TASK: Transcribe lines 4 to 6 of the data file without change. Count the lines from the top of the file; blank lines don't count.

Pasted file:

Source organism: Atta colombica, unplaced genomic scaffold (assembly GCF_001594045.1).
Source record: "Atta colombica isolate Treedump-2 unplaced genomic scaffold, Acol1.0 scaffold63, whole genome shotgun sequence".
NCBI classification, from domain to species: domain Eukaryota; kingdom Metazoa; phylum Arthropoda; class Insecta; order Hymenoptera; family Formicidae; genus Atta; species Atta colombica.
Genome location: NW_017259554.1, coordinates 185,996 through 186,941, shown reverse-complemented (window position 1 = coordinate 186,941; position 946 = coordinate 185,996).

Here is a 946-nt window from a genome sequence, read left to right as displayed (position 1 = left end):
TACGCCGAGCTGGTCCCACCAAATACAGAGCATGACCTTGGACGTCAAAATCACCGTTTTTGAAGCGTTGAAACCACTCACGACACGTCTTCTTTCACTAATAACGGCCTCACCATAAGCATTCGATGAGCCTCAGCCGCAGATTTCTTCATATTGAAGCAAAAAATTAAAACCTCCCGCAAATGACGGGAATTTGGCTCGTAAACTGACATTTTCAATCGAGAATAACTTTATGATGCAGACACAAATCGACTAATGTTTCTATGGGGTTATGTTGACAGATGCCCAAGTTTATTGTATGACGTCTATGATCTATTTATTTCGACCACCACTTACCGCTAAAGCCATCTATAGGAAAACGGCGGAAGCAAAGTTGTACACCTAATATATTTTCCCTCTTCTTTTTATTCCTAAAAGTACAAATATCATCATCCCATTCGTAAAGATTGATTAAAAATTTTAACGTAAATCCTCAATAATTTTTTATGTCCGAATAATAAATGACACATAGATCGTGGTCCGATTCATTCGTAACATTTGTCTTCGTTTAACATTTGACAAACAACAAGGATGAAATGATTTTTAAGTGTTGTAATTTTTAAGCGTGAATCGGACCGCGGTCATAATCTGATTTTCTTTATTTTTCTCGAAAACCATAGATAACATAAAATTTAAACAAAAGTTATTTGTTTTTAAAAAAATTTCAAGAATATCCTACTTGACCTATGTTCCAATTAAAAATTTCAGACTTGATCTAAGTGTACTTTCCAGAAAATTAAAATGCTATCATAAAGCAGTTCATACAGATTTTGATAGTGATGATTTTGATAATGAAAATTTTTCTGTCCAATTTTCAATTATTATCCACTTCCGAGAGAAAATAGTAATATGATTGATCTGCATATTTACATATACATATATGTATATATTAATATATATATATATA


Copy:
Genome location: NW_017259554.1, coordinates 185,996 through 186,941, shown reverse-complemented (window position 1 = coordinate 186,941; position 946 = coordinate 185,996).

Here is a 946-nt window from a genome sequence, read left to right as displayed (position 1 = left end):
TACGCCGAGCTGGTCCCACCAAATACAGAGCATGACCTTGGACGTCAAAATCACCGTTTTTGAAGCGTTGAAACCACTCACGACACGTCTTCTTTCACTAATAACGGCCTCACCATAAGCATTCGATGAGCCTCAGCCGCAGATTTCTTCATATTGAAGCAAAAAATTAAAACCTCCCGCAAATGACGGGAATTTGGCTCGTAAACTGACATTTTCAATCGAGAATAACTTTATGATGCAGACACAAATCGACTAATGTTTCTATGGGGTTATGTTGACAGATGCCCAAGTTTATTGTATGACGTCTATGATCTATTTATTTCGACCACCACTTACCGCTAAAGCCATCTATAGGAAAACGGCGGAAGCAAAGTTGTACACCTAATATATTTTCCCTCTTCTTTTTATTCCTAAAAGTACAAATATCATCATCCCATTCGTAAAGATTGATTAAAAATTTTAACGTAAATCCTCAATAATTTTTTATGTCCGAATAATAAATGACACATAGATCGTGGTCCGATTCATTCGTAACATTTGTCTTCGTTTAACATTTGACAAACAACAAGGATGAAATGATTTTTAAGTGTTGTAATTTTTAAGCGTGAATCGGACCGCGGTCATAATCTGATTTTCTTTATTTTTCTCGAAAACCATAGATAACATAAAATTTAAACAAAAGTTATTTGTTTTTAAAAAAATTTCAAGAATATCCTACTTGACCTATGTTCCAATTAAAAATTTCAGACTTGATCTAAGTGTACTTTCCAGAAAATTAAAATGCTATCATAAAGCAGTTCATACAGATTTTGATAGTGATGATTTTGATAATGAAAATTTTTCTGTCCAATTTTCAATTATTATCCACTTCCGAGAGAAAATAGTAATATGATTGATCTGCATATTTACATATACATATATGTATATATTAATATATATATATATA